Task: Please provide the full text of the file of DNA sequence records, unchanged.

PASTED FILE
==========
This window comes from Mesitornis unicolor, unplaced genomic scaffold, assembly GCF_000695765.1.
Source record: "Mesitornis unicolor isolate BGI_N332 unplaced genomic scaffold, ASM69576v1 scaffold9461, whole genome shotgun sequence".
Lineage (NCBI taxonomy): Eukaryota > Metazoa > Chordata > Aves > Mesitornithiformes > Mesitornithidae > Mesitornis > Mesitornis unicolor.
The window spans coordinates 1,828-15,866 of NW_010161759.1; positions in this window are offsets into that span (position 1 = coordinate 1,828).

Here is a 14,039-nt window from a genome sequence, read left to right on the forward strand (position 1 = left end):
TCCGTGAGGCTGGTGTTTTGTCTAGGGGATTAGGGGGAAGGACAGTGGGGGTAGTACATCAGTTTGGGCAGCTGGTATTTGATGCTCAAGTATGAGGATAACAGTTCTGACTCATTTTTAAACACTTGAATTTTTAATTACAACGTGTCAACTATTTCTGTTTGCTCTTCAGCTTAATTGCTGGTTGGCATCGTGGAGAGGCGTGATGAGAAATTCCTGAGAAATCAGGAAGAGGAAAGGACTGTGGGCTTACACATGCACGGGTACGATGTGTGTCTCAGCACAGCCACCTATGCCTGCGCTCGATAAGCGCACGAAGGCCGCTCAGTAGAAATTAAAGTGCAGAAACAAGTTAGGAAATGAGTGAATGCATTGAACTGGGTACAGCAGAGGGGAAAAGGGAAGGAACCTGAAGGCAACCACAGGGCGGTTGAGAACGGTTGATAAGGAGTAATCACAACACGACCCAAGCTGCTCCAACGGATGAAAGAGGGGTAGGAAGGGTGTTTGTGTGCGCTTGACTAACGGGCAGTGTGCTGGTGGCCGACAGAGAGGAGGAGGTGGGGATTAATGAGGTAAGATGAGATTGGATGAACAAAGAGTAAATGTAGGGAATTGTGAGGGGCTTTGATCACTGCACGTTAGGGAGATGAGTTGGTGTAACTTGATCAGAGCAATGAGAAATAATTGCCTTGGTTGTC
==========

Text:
This window comes from Mesitornis unicolor, unplaced genomic scaffold, assembly GCF_000695765.1.
Source record: "Mesitornis unicolor isolate BGI_N332 unplaced genomic scaffold, ASM69576v1 scaffold9461, whole genome shotgun sequence".
Lineage (NCBI taxonomy): Eukaryota > Metazoa > Chordata > Aves > Mesitornithiformes > Mesitornithidae > Mesitornis > Mesitornis unicolor.
The window spans coordinates 1,828-15,866 of NW_010161759.1; positions in this window are offsets into that span (position 1 = coordinate 1,828).

Here is a 14,039-nt window from a genome sequence, read left to right on the forward strand (position 1 = left end):
TCCGTGAGGCTGGTGTTTTGTCTAGGGGATTAGGGGGAAGGACAGTGGGGGTAGTACATCAGTTTGGGCAGCTGGTATTTGATGCTCAAGTATGAGGATAACAGTTCTGACTCATTTTTAAACACTTGAATTTTTAATTACAACGTGTCAACTATTTCTGTTTGCTCTTCAGCTTAATTGCTGGTTGGCATCGTGGAGAGGCGTGATGAGAAATTCCTGAGAAATCAGGAAGAGGAAAGGACTGTGGGCTTACACATGCACGGGTACGATGTGTGTCTCAGCACAGCCACCTATGCCTGCGCTCGATAAGCGCACGAAGGCCGCTCAGTAGAAATTAAAGTGCAGAAACAAGTTAGGAAATGAGTGAATGCATTGAACTGGGTACAGCAGAGGGGAAAAGGGAAGGAACCTGAAGGCAACCACAGGGCGGTTGAGAACGGTTGATAAGGAGTAATCACAACACGACCCAAGCTGCTCCAACGGATGAAAGAGGGGTAGGAAGGGTGTTTGTGTGCGCTTGACTAACGGGCAGTGTGCTGGTGGCCGACAGAGAGGAGGAGGTGGGGATTAATGAGGTAAGATGAGATTGGATGAACAAAGAGTAAATGTAGGGAATTGTGAGGGGCTTTGATCACTGCACGTTAGGGAGATGAGTTGGTGTAACTTGATCAGAGCAATGAGAAATAATTGCCTTGGTTGTC